Sean of Hapuku Fish Shop at Market Hall
You wouldn't think that something as mundane as making a sandwich for my daughters on a weekend afternoon would be loaded with controversy, but it is. You see, my daughters love tuna fish sandwiches. Easy enough, right? We all grew up on sandwiches made of canned white tuna mixed with mayonnaise and served with a pickle. Yet although this quintessential American lunch may seem benign, it's something I refuse to serve my children. The tuna fish sandwich we all grew up on is now too controversial, and potentially dangerous, for my daughters to eat.
As a recent San Francisco Magazine article entitled "The New School of Fish" by Erik Vance has helped highlight, eating carnivorous fish like tuna is unsustainable. But as a mother, I'm equally (if not more) concerned with mercury levels in the foods I give my family, along with antibiotics founds in many farmed fish stocks. Yes, I want to support sustainable fishery, but I also want to make sure I'm not dousing my children's bodies with poison.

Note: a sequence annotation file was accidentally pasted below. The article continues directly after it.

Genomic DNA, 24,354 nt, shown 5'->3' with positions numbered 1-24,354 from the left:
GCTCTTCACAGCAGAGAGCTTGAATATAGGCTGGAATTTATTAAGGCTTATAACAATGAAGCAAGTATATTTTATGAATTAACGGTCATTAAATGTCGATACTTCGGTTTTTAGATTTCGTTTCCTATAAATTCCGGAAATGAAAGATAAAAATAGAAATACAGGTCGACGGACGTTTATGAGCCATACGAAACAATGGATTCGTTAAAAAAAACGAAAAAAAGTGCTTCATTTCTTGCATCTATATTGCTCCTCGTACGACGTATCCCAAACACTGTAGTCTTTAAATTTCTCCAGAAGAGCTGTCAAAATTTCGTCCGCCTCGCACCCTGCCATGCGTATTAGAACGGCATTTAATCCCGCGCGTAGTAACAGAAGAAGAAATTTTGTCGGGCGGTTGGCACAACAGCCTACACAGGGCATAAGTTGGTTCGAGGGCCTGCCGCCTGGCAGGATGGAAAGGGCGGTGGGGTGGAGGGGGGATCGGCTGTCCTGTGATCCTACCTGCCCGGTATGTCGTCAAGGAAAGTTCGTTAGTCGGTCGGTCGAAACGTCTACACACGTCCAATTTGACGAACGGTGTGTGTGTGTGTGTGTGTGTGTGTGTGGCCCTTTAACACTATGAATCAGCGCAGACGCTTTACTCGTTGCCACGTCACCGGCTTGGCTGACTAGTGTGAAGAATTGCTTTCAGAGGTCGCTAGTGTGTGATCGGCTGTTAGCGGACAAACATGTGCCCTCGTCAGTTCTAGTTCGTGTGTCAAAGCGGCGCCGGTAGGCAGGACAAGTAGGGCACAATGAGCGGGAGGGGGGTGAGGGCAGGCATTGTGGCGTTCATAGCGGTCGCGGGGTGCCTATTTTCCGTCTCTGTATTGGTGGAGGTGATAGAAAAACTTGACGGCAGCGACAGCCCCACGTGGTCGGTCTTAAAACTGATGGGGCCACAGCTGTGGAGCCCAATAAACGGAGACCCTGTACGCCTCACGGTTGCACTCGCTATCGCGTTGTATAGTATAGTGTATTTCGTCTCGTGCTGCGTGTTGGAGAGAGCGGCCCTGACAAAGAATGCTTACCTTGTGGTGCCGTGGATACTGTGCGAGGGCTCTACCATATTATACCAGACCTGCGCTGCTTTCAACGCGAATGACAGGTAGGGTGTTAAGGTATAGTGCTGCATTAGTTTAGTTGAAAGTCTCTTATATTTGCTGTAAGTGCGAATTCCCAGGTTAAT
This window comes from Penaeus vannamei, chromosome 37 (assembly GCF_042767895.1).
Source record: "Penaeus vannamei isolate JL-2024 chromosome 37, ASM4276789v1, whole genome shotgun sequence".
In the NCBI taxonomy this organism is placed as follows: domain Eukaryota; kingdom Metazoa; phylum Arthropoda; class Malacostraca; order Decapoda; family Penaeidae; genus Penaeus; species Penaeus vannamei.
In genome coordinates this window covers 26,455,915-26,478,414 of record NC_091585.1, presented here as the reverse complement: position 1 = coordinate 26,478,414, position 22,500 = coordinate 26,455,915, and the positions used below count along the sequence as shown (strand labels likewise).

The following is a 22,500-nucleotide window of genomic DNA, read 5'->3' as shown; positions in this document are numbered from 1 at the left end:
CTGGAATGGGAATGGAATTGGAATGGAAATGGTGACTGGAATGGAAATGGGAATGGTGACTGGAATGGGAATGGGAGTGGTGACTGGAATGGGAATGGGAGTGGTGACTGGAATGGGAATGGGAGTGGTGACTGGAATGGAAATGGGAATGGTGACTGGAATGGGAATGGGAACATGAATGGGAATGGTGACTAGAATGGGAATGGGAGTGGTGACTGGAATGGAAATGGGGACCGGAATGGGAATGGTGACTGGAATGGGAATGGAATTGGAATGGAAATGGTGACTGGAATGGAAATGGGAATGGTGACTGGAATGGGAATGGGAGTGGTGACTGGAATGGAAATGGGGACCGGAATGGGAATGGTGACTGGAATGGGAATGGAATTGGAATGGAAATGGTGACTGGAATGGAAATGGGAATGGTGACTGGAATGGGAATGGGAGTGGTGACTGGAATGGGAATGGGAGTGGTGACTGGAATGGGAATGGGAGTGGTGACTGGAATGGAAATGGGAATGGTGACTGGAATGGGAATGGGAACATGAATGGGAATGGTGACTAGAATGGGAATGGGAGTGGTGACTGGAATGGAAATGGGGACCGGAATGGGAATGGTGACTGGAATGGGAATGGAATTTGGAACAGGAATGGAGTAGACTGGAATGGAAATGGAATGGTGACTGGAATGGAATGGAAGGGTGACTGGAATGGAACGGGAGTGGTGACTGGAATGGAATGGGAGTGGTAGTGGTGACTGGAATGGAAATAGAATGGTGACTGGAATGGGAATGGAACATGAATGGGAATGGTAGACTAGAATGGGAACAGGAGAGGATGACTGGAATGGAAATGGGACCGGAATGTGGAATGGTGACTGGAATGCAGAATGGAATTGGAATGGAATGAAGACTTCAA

Mr. Vance's exploration of fish sustainability and Forum's latter discussion on the topic were both incredibly informative and helpful to me as a consumer, yet I'm starting to realize that although I know more now than I did before, I am still woefully uninformed. One of the big discussions on Forum was that although fish markets and restaurants may think they're offering sustainable and healthy choices, they later find out that they were misinformed, and in some cases lied to, by distributors. On Forum, Craig Stoll of Delfina said that he found out only that morning that the Petrole Sole he offered the night before had questionable sustainability issues. If he can't figure it out, how do ordinary consumers stand a chance?
Over the years I've struggled to find a solid list of fish that I can give my family, but like a neighborhood built on landfill, what seems solid at one moment can buckle the next. So although a type of fish may seem okay one year, an El Nino season, a hurricane somewhere, an oil spill, or simply new scientific information about fish habitats and levels can change everything.